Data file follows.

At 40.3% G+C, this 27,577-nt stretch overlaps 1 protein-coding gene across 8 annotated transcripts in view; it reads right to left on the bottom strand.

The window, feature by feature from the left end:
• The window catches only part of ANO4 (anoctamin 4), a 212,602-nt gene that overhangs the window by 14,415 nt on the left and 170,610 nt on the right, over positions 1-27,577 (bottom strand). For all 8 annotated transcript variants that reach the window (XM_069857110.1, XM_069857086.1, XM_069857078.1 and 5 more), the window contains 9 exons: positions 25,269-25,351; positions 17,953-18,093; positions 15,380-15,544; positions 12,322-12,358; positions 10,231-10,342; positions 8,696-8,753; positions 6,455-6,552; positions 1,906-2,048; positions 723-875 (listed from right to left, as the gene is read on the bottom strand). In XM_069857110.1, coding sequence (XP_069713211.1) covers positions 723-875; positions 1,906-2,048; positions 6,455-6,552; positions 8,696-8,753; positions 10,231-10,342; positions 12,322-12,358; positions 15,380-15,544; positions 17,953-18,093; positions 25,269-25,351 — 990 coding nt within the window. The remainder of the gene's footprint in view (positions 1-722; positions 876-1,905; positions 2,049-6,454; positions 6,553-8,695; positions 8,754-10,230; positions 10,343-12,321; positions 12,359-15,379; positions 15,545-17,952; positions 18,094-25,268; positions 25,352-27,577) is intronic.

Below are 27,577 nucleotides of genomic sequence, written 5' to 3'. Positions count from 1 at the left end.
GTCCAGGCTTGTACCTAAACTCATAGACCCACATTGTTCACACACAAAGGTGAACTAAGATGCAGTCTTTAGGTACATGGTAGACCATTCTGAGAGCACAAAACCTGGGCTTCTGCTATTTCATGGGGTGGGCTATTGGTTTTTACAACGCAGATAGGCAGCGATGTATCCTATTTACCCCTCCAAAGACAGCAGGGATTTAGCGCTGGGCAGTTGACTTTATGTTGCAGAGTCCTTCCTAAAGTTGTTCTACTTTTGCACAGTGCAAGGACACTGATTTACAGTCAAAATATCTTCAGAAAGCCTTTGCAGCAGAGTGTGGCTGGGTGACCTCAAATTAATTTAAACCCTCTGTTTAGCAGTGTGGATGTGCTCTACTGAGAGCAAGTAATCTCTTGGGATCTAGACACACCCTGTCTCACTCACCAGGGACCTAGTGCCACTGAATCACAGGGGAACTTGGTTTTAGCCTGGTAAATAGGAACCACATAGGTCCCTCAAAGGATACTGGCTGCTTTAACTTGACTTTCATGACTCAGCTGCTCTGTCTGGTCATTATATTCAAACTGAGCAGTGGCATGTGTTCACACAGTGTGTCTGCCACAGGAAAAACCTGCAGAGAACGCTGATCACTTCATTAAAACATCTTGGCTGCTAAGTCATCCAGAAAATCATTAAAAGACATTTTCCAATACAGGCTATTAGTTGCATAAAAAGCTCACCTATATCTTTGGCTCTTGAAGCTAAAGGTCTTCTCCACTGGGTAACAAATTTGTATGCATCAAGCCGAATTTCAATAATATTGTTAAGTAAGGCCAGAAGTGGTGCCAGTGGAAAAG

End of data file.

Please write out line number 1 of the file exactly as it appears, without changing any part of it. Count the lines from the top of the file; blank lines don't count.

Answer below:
At 40.3% G+C, this 27,577-nt stretch overlaps 1 protein-coding gene across 8 annotated transcripts in view; it reads right to left on the bottom strand.